Greatful Dead

Emotional neglect is a significant problem in Asia, one that has seen the issue become prevalent on a thematic level within much of Asian cinema. So Yong Kim broached the issue with severity in the serene Treeless Mountain, Third Windows filmography regularly visits emotional strife using it as a jumping off point with Sion Sono’s bewildering Love Exposure and Himizu and the label’s first release of 2015, Greatful Dead.

Nami (Kumi Takiuchi) has an awful childhood, with a Mother dedicating all her time and affection to needy children on the other side of the world and a father who dotes on his wife, ignoring all else. The very same Mother abandons her family to be with these children in need leaving Nami and her older sister with a void in their lives, a void the young Nami tries to fill by violently assaulting her fellow students and splurging on the home shopping network to get the attention of her Father. With both strategies failing, all she has is the neglect of home life. Eventually her older Sister moves away from the family home and later still her father commits suicide, leaving Nami alone with her inherited fortune.

Greatful Dead 2013

Years pass by and Nami has become the apotheosis of loneliness, spending her days being served by her staff and stalking the Tokyo cityscape for people she has labelled solitarians – people who have gone crazy in their loneliness. Nami gleefully surveys the city with her agenda unswervingly intact, even her sister who “selfishly” abandoned her in the past attempting to re –establish a connection or her favourite solitarians turning up dead don’t faze her addiction. Even though Nami is stalking the down and outers, she still maintains a degree of cute. Her body language is open, often skipping with a beaming smile of satisfaction constantly tattooed across her face. This rich characterisation by Takiuchi carries the film to the halfway mark with ease.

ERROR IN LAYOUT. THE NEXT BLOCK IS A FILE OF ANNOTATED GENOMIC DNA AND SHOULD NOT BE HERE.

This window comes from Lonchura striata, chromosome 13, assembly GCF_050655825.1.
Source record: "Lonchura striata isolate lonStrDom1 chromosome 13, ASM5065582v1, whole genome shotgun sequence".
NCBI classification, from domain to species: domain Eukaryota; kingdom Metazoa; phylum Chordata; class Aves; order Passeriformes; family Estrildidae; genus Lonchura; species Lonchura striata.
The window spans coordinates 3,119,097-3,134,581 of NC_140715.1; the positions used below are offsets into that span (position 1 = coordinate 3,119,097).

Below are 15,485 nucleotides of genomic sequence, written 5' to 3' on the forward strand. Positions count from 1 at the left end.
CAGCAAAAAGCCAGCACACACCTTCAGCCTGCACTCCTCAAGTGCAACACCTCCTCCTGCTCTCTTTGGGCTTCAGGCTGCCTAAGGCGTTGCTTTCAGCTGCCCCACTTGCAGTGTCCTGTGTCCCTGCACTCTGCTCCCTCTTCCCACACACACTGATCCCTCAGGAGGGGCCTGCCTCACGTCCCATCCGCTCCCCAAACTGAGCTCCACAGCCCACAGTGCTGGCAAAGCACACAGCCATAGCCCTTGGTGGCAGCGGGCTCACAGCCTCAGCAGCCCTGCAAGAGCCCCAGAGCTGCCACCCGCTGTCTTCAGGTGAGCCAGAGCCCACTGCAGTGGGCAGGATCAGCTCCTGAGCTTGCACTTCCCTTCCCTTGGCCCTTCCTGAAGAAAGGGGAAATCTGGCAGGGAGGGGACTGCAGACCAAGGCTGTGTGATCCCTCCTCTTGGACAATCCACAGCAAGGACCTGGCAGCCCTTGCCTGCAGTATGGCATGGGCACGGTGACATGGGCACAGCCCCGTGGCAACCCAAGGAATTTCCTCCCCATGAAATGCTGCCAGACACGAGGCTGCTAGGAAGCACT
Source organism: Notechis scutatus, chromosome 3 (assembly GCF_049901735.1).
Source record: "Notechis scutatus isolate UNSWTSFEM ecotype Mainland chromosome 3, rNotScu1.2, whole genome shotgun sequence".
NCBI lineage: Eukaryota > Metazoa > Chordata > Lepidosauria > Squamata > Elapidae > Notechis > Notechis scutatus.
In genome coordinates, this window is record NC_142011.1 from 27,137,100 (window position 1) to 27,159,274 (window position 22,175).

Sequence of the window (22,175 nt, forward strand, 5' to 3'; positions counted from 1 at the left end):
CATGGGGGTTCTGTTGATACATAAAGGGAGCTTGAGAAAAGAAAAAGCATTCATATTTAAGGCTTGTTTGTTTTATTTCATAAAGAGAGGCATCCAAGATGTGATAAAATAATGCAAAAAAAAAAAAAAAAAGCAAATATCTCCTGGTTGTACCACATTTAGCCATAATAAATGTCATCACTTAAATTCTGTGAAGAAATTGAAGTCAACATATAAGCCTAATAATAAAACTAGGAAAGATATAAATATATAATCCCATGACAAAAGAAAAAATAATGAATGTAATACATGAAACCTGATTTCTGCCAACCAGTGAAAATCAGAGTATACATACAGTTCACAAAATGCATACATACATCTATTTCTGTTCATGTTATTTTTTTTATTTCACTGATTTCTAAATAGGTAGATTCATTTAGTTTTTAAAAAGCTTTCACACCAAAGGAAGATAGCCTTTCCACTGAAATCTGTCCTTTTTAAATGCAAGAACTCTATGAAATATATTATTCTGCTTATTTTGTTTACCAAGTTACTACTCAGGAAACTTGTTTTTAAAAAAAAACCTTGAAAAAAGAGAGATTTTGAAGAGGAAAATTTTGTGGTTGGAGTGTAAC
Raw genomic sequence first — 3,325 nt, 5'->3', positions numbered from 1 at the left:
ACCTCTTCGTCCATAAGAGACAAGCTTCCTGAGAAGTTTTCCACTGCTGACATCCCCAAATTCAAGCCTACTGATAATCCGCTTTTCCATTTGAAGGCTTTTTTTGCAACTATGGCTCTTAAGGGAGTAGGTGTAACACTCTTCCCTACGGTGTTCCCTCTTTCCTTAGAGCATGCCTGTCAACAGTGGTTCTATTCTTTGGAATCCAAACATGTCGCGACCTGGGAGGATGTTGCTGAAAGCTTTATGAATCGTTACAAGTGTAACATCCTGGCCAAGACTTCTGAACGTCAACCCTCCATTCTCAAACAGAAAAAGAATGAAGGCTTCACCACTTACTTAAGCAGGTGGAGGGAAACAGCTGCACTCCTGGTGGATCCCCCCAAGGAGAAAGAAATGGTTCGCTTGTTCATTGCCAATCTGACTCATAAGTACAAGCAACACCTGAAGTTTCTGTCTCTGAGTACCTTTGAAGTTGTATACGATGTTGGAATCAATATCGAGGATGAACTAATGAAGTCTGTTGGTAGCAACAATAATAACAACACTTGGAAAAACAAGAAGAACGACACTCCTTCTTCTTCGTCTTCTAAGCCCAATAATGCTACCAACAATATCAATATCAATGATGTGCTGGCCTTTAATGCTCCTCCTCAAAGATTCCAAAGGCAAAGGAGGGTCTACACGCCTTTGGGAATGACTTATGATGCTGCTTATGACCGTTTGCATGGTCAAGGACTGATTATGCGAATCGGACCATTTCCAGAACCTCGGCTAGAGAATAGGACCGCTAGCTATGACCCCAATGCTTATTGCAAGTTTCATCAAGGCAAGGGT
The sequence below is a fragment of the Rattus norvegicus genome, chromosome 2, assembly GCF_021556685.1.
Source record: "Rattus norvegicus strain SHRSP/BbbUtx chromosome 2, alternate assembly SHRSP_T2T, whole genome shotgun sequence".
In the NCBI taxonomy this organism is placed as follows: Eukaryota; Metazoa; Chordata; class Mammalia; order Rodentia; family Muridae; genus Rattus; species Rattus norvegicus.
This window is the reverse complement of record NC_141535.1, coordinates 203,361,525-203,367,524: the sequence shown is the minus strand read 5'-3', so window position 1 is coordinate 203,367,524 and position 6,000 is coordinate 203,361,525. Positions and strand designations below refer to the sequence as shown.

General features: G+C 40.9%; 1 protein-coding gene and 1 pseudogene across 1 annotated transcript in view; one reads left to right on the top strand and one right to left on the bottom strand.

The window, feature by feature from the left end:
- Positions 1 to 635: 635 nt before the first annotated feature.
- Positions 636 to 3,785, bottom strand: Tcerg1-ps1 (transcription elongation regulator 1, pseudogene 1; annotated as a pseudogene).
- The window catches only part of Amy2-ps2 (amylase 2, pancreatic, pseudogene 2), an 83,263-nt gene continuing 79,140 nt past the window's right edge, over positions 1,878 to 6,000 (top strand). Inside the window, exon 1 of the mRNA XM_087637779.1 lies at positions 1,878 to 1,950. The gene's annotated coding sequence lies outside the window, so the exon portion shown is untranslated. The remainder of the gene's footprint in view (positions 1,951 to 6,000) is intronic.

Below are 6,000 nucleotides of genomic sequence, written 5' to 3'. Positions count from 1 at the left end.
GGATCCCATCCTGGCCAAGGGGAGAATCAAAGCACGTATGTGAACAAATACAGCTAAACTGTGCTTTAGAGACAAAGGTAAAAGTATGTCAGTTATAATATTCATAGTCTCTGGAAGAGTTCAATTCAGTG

While it does stagnate a little in the middle third it does have a secondary arc ready to inject life, the instigator of this adrenaline boost is Kim Kkobbi. Kkobbi plays Christian volunteer Soo-Young who visits the elderly, reading them passages from the Bible as part of a community outreach programme. Kkobbi visits Nami’s favourite Solitarian Sanjuro (Takashi Sasano) turning him from the dour old man who drove his family away into an altogether more accepting person, ending his run as a Solitarian. This change prompts a change in Nami, no longer is she the twistedly cute Amelie parallel. Her morbid concept of ownership awakens a violence that sees Greatful Dead refocus on the home invasion.


If that extended synopsis didn’t paint a vivid enough picture, Greatful Dead escalates like few others. This intensifying from a girl ‘people-watching’ in a public park with an infrequent spattering of forced entry to a violent woman battling to the death with Tokyo’s most insane vagrant by her side. As a by-product of this battle the film dips its toe into sexual violence, the context of which is a little difficult to swallow. Evolving from a super unconventional whimsy to an enjoyably debauched battle to the death. For the sake of captions, the most fitting description for this whole escapade would be Amelie meets Battle Royale; few other lines can paint an accurate picture of how surreal Eiji Uchida’s Greatful Dead can be.

With a film embodying such divergent traits there is a real risk that the result would stretch the limits of plausibility. While weird violence is the central conceit behind the execution of the film, let’s not forget that this is also a film about a girl disturbed by a starvation of affection. That thematic through line may seem like a stretch given the presence of rape and hyper violence, but appearances can be deceiving. A final scene shared between Nami and Sanjuro with the icy fingers of death hovering over both scarred combatants is given a renewed emotional resonance through the return of the ubiquitous lack of emotional neglect. To truly understand insanity is an achievement attained by few. Third Window has started 2015 on fine form with this bizarrely touching pseudo-slasher black comedy.

  • DVD Bonus Features: Interview with the Director
  • DVD Specifications: 5.1 Surround Sound, Anamorphic Widescreen w/removable english subtitles



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